By Julie Christensen
Boxwoods (Buxus) were first introduced in America from England in 1652. Colonists planted them widely and they still can be found in old colonial gardens throughout the East Coast. With their small, evergreen leaves, boxwoods are most widely used as tightly clipped hedges, but they can be allowed to take a more natural form or clipped into topiaries or balls.
There are three species of boxwoods – English (B. sempervirens), Japanese (Buxus microphylla var. japonica) and American or common boxwood (Buxus sempervirens, L). English boxwood is a true dwarf type, usually remaining under 4 feet tall. It is the most commonly grown species. Japanese boxwood was first introduced in 1890. Cultivars can grow up to 8 feet tall and 20 feet wide. Japanese boxwood is typically grown in the south because it is more heat tolerant than other varieties. Common boxwood is a cold-tolerant shrub or tree that can grow to 20 feet tall or more. All three species thrive in the USDA plant hardiness zones 5 through 8, although some cultivars are more adaptable.
Growing Boxwood Shrubs
Boxwoods are fairly adaptable, but they’ll grow best if you give them their preferred growing conditions. Although evergreen, boxwoods are prone to winter bronzing, especially when planted in an unprotected location. The best spot for them is on the north or northeastern side of the house in partial shade to full sun. Morning sun with a little afternoon shade is ideal.
Boxwoods grow best in light, loamy or sandy soil. They’re prone to root rots in clay soils so amend such soils to lighten them or plant boxwoods in raised beds. Also, avoid planting boxwoods in low-lying areas that tend to stay wet after rainfall. They also prefer a soil pH between 6.0 and 7.5. Amend acidic soils with lime the fall before you plant boxwoods.
Boxwoods grow slowly. Some varieties grow as little as 1 inch per year. These long-lived plants can take as much as 10 to 15 years to reach their mature height. Because of this slow growth, they don’t respond well to heavy pruning. Instead, prune them lightly each winter to remove any dead or diseased branches and to open up the plant, if necessary. If you want a clipped form, trim them with hedge clippers two or three times each season, trimming back only ½ inch at a time. If you’re growing a hedge, make sure the top of the hedge is slightly narrower than the bottom so light can reach the lower portions of the plants.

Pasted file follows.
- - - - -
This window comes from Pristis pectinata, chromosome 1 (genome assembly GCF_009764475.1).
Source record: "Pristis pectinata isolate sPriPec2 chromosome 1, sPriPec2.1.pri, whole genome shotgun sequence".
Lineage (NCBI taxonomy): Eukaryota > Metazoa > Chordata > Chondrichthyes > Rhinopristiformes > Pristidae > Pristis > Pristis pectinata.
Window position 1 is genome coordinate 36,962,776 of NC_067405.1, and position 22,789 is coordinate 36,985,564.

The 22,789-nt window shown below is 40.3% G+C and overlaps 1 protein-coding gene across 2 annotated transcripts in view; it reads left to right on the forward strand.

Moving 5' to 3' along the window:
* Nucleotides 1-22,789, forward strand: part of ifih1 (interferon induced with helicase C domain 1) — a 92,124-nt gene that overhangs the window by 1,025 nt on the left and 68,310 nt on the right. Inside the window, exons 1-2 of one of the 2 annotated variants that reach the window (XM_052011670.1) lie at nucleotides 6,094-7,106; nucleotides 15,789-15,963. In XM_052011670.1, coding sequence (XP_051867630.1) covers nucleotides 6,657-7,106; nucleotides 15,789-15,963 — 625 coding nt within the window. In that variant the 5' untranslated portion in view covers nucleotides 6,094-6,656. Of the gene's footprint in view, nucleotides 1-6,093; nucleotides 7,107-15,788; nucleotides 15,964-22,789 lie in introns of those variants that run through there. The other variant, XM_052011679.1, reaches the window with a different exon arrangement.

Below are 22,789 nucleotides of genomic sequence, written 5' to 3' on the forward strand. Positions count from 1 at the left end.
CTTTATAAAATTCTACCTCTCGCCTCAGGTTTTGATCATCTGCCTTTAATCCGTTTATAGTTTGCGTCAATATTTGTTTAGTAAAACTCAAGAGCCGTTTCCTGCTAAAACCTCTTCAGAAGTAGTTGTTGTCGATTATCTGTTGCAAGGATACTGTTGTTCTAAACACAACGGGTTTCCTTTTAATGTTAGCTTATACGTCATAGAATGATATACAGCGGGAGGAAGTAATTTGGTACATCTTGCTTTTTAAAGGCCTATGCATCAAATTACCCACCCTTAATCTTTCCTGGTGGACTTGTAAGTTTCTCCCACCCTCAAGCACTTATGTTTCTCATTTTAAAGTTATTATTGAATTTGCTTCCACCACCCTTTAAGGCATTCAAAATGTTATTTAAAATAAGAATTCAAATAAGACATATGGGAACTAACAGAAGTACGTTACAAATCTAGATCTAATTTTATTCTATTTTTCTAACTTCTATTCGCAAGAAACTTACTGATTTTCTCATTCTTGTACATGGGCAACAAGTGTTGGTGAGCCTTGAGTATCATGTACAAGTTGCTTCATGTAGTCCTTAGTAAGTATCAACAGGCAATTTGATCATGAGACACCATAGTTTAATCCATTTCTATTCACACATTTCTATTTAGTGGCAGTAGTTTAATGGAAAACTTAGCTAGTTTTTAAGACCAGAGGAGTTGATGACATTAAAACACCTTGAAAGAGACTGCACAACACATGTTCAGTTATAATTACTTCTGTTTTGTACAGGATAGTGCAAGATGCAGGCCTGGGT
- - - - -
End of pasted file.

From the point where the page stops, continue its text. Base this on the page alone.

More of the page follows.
Fertilize boxwoods in early spring before new growth emerges with about 1 cup of 10-10-10 fertilizer per 100 feet of row. If you have sandy soil, make an additional application in early summer, but don’t fertilize boxwood in late summer. Boxwoods need consistently moist, but not soggy, soil. Water two or three times per week, or as needed, to keep the soil moist 1 inch beneath the surface. Mulch with 2 inches of wood chips or bark to help keep the soil moist.
Because boxwoods grow so slowly, most gardeners prefer to grow them from established nursery plants. However, you can also propagate boxwoods from cuttings. Cut a 5- to 6-inch piece from a vigorously growing branch. Remove the leaves from the bottom two inches of the stem and place it in a cutting medium such as coarse sand. Keep the medium moist and place the cutting in a sunny location. Transplant it when you notice roots growing from the cutting – typically in two to four weeks.
The most common problem with boxwoods is winter injury, which causes browning leaves. While this condition won’t kill the plant, it isn’t particularly attractive. Winter bronzing is normal on Japanese varieties, but you can prevent it in other cultivars by placing the plants in a protected location or wrapping them loosely with burlap during the winter. Make sure they received adequate water and fertilizer during the growing season and water them occasionally during the winter if conditions are dry.
Sucking insects, such as aphids, psyllids and spider mites, sometimes infest boxwood. You may notice drooping leaves and honeydew, a sticky substance, on the leaves and ground. Treat these pests with insecticidal oil or an insecticide labeled for their use.
Boxwood decline is a disease that sometimes afflicts English boxwoods. Characterized by slow growth and a gradual decline in health, this condition can be minimized by providing proper growing conditions.
Learn more about the boxwood on YouTube.
P Allen Smith tells you how to care for boxwoods on YouTube.
The United States National Arboretum writes about boxwood.
Julie Christensen learned about gardening on her grandfather’s farm and mother’s vegetable garden in southern Idaho. Today, she lives and gardens on the high plains of Colorado. When she’s not digging in the dirt, Julie writes about food, education, parenting and gardening.
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